EXAMPLE 3 30 cc. of a 3% methanol solution of the compound of the formula [the compound of exemplification (VIII)] was added to one liter of a green light-sensitive high speed silver iodobromide color photographic emulsion. To this emulsion was added a solution of 15 g. of 1-(4-carboxyphe'nyl)-3 (4-palmitoylaminobenzoylamino)-5-pyrazolone (magenta coupler) in a 1 N caustic soda solution, and the emulsion was adjusted to pH 6.8 by addition of citric acid. The thus prepared emulsion was coated onto a cellulose triacetate base, followed by drying, to obtain a light-sensitive silver halide photographic material. This light-sensitive material was subjected, together with a control prepared in the same manner as above except that the abovementioned N-ylide compound was not added, to entirely the same tests as in Example 1. Provided that in the above case, the processing was effected in such a manner that each sample was subjected to ordinary color development using a color developing solution containing diethyl-pphenylenediamine as a main ingredient and then to waterwashing, bleaching, water-washing, fixing, water-washing and drying. As the result, it was observed that the lightsensitive material of the present invention had been completely inhibited from generation of static marks and, in addition, had been enhanced in dispersibility of the coupler.
EXAMPLE 4 |1O g. of the cyan coupler l-hydroxy-N-['y-(2,4-diamylphenoxy)propyl]-2-naphthamide was dissolved at an elevated temperature in a mixed liquid comprising 10 g. of dibutyl phthalatc and 30 g. of ethyl acetate. Subsequently, the liquid was charged into cc. of 10% gelatine in the presence of 40 cc. of a 1% solution of dodecylbenzenesulfonic acid, and then the mixture was dispersed by means of a ultrasonic disperser to form a suspension. This suspension was added to one liter of a red light-sensitive high speed silver iodobromide color photographic emulsion, which was then coated onto a polyester film base, followed by drying, to prepare a light-sensitive material. 0n the other hand, another lightsensitive material was prepared by repeating the above operation, except that to one liter of the emulsion was added 50 cc. of a 2% methanol solution of the compound of the formula 69 9 N-NCOCH:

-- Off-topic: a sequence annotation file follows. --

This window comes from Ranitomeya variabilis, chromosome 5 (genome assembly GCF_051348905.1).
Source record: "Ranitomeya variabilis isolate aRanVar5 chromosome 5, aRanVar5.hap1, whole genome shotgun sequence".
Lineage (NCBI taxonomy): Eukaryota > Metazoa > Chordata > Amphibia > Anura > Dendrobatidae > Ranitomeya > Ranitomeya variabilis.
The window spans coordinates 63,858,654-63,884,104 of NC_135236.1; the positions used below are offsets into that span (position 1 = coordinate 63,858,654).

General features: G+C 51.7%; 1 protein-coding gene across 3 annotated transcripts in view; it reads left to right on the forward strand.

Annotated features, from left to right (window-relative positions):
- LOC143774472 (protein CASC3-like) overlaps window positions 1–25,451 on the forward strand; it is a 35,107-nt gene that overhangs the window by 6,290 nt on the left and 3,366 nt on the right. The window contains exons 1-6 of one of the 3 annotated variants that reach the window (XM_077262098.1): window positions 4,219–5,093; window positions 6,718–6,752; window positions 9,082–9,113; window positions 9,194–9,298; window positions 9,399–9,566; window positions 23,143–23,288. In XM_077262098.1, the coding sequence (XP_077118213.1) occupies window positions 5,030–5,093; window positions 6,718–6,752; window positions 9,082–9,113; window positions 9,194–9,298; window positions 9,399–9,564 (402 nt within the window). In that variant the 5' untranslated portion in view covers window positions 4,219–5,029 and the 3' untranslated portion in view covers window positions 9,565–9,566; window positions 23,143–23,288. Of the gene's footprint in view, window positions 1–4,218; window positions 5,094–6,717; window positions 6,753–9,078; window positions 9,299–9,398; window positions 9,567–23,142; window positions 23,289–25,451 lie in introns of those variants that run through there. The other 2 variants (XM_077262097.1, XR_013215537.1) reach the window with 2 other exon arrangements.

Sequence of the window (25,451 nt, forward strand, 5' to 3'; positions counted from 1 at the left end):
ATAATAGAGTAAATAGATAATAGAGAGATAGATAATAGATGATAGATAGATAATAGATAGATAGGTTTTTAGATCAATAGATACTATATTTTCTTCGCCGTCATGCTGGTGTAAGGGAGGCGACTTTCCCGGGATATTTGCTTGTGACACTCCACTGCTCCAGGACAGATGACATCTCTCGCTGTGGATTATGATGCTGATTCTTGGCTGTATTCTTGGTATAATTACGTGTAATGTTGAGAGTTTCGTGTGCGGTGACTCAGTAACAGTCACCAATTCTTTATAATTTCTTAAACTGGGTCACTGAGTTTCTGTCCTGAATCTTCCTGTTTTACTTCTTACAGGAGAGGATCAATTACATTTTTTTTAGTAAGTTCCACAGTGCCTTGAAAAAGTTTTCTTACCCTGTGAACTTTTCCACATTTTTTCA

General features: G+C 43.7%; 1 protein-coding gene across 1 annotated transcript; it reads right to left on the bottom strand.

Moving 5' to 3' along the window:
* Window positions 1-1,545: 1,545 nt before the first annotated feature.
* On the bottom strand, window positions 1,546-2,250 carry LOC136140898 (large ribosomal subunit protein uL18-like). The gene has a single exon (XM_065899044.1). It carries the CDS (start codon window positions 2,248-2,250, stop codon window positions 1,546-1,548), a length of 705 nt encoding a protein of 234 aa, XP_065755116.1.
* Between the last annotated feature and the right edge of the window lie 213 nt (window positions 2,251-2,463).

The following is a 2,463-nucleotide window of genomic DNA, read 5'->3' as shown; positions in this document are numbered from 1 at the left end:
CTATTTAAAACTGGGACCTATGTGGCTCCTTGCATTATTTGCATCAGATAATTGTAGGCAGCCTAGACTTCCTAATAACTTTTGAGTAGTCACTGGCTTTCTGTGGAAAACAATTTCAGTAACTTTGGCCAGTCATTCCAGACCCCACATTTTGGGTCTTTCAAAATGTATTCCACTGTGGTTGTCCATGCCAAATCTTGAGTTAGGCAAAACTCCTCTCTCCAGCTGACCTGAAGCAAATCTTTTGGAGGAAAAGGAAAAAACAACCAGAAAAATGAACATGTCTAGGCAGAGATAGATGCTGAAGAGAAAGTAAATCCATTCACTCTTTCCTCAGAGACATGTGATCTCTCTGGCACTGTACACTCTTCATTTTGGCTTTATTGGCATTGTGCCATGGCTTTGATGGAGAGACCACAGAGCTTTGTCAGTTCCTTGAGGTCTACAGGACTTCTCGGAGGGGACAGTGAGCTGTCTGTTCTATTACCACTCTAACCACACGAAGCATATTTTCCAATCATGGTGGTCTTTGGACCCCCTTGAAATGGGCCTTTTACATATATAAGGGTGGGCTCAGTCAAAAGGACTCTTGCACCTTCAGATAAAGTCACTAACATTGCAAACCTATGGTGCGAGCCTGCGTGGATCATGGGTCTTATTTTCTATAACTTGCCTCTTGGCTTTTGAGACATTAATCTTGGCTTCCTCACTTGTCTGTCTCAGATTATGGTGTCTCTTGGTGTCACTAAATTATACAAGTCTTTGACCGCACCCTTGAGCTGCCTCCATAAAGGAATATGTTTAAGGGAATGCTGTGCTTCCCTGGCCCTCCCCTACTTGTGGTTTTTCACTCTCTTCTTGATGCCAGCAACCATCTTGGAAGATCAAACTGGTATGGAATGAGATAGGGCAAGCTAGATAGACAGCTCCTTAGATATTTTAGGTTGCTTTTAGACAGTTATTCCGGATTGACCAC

[the compound of exemplification (VII)]. These two light-sensitive materials were subjected to entirely the same tests as in Example 1 to find that in the case of the light-sensitive material prepared by use of the compound of exemplification (VII), not only the generation of static marks had been completely inhibited but also the coupler had been increased in dispersibility and the developed dye image had been improved in transparency. In the tests, the treatments were carried out according to ordinary color negative treatments.